It puts farmers here at the bottom of the seniority list, making them the first to go dry in the midst of this mega-drought.
Will Thelander, Farmer:
So, over the years, we have had to adapt to different whatever we can make money at, basically. So, on this farm, it's really close to a bunch of dairies, and they need a bunch of feed.
Will Thelander is a third-generation farmer in Casa Grande. He and his family are part of an experiment in using their dwindling allocation of water on crops that demand less of it.
Here's the guayule field. So you can see it's in a nice bloom, and this crop hasn't been watered for about two weeks.
They have planted a 40-acre tract of guayule, a plant that thrives in the desert and contains a milky latex that can be used to formulate rubber.
An acre can produce enough to make 50 tires. Bridgestone is working out the production kinks at this pilot plant, while Thelander does the same at this pilot plot.
With this crop, using half as much water as the corn, our water will last twice as long here. So that's why the crop is so promising, and we really hope it takes off.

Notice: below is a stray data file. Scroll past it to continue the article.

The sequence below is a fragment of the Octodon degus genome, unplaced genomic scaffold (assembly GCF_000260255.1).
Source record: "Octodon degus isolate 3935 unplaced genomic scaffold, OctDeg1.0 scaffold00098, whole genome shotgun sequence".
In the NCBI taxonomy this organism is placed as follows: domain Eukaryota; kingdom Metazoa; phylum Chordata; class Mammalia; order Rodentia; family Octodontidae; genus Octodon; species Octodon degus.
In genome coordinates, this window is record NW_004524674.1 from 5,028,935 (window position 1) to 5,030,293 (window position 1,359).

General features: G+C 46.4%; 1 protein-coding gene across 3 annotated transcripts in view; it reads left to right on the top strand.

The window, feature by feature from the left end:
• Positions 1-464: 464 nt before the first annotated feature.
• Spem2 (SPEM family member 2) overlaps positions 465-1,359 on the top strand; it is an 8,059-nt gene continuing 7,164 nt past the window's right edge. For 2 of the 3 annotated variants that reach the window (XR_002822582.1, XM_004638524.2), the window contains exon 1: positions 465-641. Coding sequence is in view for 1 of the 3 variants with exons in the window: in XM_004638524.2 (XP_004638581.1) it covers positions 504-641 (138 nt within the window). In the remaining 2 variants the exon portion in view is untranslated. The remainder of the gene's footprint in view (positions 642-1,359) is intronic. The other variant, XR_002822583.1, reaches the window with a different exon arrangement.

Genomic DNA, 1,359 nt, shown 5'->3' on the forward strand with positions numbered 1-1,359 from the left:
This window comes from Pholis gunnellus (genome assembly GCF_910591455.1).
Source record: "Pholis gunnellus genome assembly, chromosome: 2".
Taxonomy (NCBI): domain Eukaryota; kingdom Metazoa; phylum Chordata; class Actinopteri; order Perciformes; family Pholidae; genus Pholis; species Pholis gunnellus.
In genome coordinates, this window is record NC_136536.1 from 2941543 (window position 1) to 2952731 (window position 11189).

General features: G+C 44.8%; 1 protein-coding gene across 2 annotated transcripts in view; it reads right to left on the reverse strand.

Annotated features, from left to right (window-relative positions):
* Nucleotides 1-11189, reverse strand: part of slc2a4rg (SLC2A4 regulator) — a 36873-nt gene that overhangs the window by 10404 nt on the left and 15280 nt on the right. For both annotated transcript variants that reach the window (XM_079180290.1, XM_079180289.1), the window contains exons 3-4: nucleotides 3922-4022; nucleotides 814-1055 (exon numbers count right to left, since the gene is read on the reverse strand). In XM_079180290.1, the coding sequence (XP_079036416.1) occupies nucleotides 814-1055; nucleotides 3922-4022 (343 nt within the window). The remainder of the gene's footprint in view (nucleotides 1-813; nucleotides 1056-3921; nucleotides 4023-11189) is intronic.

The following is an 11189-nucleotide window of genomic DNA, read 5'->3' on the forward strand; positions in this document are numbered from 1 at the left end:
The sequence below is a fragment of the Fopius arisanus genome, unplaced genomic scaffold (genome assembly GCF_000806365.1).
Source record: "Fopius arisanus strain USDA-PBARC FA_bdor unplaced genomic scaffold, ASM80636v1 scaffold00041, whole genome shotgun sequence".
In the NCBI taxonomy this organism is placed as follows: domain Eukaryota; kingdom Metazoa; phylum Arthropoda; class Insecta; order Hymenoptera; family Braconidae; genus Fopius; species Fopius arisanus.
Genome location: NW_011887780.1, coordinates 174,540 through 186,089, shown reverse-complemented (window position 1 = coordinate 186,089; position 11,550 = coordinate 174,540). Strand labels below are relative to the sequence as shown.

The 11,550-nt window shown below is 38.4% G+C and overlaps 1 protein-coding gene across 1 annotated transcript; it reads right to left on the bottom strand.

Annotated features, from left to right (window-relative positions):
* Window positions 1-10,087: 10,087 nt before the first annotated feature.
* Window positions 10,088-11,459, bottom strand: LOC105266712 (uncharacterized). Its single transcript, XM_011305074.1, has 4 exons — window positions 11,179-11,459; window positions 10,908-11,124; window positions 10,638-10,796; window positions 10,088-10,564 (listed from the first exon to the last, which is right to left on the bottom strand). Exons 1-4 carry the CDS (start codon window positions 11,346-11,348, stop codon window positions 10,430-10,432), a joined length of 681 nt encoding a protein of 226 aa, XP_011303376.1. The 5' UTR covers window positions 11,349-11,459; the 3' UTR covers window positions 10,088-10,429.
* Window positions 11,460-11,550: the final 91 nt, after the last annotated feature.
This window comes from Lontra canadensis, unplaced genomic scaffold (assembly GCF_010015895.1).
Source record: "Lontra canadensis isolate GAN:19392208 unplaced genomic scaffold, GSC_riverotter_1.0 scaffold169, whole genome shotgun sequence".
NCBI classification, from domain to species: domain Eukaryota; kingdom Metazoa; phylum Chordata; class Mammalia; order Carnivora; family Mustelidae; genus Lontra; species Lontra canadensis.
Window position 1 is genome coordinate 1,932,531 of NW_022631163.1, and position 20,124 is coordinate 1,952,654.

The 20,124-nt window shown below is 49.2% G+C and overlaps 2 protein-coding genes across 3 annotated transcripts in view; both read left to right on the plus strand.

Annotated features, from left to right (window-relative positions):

But for Nancy Caywood, the story is different. She can't afford the cost of the new equipment required to harvest crops that need less water. She says she can hold onto the family farm for a year, but:
Eventually, the money runs out. You can't pay the water and the taxes anymore. So it's not your best interest to try to keep the land. Your best interest is to probably go ahead and sell. And it's heart-wrenching to think that, but it's true.
It would be the end of an era here, and maybe the beginning of a new one. Her neighbors recently sold their land, and it's now a solar farm. Caywood has been approached by an energy company as well.
There is little to suggest this trend will reverse anytime soon. For years, humans overspent the Colorado River, and nature covered the overdrafts. But now the climate emergency has insured the bill has come due.
For the "PBS NewsHour," I'm Miles O'Brien in Phoenix.
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Miles O’Brien is a veteran, independent journalist who focuses on science, technology and aerospace.